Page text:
A multi-institutional group of authors used data in the National Trauma Databank to try to answer this question. They used three years worth of data, comparing outcomes from patients with ground EMS vs private transport who were treated at Level I and Level II trauma centers. Only gunshots and stabs were included, and all patients were 16 or older.  The  authors were focused on only one thing: mortality. This included death in the ED, and a model was developed to adjust risk based on vital signs, injury severity score (ISS), race, and insurance status. Just over 100,000 were included in he final analysis.

Here are the factoids:

  • Black and hispanic patients were more frequently transported by private vehicle, but only by about 3%
  • White patients were more frequently taken by ground EMS, by about 6%
  • Stabs were more likely to be brought by private car than gunshots, 56% vs 44%
  • Mean ISS was significantly higher for those transported by ground EMS (10 vs 5.5)
  • Unadjusted mortality was lower overall for private vehicle, 2% vs 12%
  • The chance of dying in the ED was also decreased in the private transport patients, from 7% to 1%
  • Mortality from both gunshots and stabs were also significantly lower (5% vs 9%, and 0.2% vs 3% respectively)
  • Once adjusted for risk, the lower mortality with private transport remained, with a 60% risk reduction of death. This persisted in the gunshot and stab cohorts as well.

Bottom line: Wow! Although this study has the usual limitations of using a large external database, it was very well designed to compensate for that. And the degree of improvement in survival is surprising. What this study can’t tell us is why. Certainly, some patients benefit from a little extra time to give fluid or blood, intubate, or provide some other treatments. But the patient with penetrating injuries frequently do not need this, they just need definitive control of hemorrhage. The authors even go so far as to suggest that at-risk populations receive education on “scoop and run” if people they know suffer penetrating injury.

The next step is to tease out which components of the stay and play paradigm are the most valuable, and which contribute to the increased mortality in penetrating injury patients.

In my final post on the series, I will discuss a new multi-center trial from EAST that concentrates on penetrating injury.

Reference: Association of Prehospital Mode of Transport With Mortality in Penetrating Trauma A Trauma System–Level Assessment of Private Vehicle Transportation vs Ground Emergency Medical Services. JAMA Surgery, Published online September 20, 2017.

Scoop And Run VS Stay And Play: Part 3

Scoop and run or stay and play. Is one better that the other? Over my last two posts, I reviewed a couple of papers that were older (6-7 years) and had smaller patient groups. Now let’s look at a more recent one with a larger experience using a state trauma registry.

This one is from the Universities of Pittsburgh and Rochester, and used the Pennsylvania state trauma registry for study material. The authors wanted to really slice and dice the data, postulating that previous studies were not granular enough, such that significant trends could not be seen due to lumping all prehospital time together. They divided prehospital time into three components: response time, scene time, and transport time. To some degree, the first and third components are outside of the prehospital providers’ control.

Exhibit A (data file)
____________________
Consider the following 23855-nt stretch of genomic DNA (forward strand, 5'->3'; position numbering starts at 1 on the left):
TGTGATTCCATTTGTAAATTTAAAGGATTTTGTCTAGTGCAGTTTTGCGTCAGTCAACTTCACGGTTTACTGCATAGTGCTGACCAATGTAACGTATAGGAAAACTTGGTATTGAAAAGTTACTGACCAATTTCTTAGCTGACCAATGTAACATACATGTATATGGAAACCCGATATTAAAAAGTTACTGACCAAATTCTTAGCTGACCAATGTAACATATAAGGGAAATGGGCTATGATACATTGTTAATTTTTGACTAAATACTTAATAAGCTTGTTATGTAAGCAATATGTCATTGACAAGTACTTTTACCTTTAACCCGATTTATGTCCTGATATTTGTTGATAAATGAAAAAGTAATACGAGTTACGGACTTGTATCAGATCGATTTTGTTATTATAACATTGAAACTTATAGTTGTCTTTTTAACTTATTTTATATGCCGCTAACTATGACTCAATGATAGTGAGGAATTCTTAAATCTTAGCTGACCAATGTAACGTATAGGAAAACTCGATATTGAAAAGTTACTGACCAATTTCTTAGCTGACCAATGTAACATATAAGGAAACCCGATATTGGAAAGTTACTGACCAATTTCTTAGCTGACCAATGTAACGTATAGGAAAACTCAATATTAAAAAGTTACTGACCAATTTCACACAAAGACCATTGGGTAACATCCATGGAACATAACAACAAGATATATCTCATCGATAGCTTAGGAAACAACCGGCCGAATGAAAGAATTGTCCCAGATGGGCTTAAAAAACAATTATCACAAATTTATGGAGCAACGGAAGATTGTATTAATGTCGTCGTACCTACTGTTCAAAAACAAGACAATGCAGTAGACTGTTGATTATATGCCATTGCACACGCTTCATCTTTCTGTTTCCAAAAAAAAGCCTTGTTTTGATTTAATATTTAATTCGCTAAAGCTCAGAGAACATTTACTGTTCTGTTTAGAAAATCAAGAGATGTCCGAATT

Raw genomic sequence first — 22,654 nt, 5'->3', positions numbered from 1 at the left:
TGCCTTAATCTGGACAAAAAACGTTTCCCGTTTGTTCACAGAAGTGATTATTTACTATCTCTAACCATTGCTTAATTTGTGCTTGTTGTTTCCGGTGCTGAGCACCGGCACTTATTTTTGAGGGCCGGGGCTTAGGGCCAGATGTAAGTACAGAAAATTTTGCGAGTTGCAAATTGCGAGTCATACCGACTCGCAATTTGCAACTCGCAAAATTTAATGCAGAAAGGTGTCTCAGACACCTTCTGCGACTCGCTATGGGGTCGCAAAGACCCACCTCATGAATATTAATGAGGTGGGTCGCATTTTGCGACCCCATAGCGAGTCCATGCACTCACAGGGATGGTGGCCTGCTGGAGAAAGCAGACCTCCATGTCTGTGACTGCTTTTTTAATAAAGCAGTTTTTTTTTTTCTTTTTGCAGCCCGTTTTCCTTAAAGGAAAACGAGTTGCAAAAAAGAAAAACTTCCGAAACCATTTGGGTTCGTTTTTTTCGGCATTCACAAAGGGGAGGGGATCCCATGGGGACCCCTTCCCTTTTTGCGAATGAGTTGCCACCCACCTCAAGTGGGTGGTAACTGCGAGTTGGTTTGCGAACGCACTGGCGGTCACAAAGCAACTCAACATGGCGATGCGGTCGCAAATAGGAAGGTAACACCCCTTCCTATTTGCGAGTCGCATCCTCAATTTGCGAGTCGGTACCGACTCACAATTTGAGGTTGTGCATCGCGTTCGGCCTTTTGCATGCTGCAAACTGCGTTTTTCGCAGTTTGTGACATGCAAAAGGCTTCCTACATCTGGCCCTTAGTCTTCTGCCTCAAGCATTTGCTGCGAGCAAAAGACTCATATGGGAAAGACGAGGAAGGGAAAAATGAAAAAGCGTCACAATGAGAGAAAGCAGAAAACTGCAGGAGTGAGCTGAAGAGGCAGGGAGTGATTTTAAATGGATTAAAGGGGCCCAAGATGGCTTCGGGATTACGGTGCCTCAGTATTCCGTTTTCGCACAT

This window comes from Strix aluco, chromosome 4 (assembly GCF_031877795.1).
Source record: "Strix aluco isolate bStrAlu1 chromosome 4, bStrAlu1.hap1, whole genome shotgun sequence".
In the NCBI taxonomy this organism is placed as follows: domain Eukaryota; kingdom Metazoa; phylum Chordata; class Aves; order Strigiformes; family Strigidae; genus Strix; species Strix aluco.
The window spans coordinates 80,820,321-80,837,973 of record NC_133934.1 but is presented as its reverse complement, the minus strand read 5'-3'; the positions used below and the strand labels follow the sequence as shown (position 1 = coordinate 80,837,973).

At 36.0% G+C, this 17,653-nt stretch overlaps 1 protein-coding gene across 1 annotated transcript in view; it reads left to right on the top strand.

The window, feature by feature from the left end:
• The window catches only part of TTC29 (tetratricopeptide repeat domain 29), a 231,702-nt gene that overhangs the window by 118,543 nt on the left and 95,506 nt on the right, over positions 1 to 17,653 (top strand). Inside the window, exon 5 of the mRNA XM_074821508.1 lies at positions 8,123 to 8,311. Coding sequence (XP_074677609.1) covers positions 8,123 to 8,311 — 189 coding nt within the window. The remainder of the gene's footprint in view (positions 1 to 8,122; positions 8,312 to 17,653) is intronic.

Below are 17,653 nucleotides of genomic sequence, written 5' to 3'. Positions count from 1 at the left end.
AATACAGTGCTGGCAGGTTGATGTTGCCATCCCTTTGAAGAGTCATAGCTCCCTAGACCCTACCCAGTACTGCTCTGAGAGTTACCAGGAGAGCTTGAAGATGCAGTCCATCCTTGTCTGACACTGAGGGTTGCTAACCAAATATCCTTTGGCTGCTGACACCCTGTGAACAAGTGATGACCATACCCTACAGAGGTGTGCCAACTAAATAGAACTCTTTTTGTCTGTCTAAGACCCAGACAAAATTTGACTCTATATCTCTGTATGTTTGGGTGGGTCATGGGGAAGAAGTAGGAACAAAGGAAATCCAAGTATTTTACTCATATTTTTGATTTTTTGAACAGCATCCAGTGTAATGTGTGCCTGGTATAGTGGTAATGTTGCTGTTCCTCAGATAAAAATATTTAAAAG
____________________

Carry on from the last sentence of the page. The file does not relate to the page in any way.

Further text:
The records for over 164,000 patients were analyzed. These only included those for patients transported from the scene by EMS, and excluded burns. The prehospital time (PH time) was divided into the three components above. A component was determined to be prolonged if it contributed > 50% of the total PH time.

Here are the factoids:

  • Half of the patients had a prolonged PH time interval (52%)
  • Response time was prolonged in only 2%, scene time was prolonged in 19%, and transport time was longer in 31%
  • Mortality was 21% higher in those with a prolonged scene time component
  • There was no mortality difference in patients with no prolonged time components, or those with prolonged response or transport times
  • These patterns held for both blunt and penetrating injury
  • Extrication and intubation were common reasons for prolonged scene time. Extrication added an average of 4.5 minutes, and intubation 6.5 minutes.
  • Mortality was increased with prehospital intubation, but this effect lessened in severe TBI
  • Increasing experience with extrication and intubation appeared to decrease the mortality from the increased scene time they caused

Bottom line: This paper suggests that the dichotomy of “scoop and run” vs “stay and play” may be too crude, and that a more nuanced approach should be considered. In plain English, the optimal management lies somewhere in between these polar opposites. Actual on scene time appears to be the key interval. EMS providers need to be aware of scene time relative to response and transport times. Patients with specific injury patterns that benefit from short scene times (hypotension, flail, penetrating injury) can quickly be identified and care expedited. Increased scene time due extrication cannot be avoided, but prehospital intubation needs to be considered carefully due to the potential to increase mortality in select patients. 

Reference: Not all prehospital time is equal: Influence of scene time on mortality. J Trauma 81(1):93-100, 2016.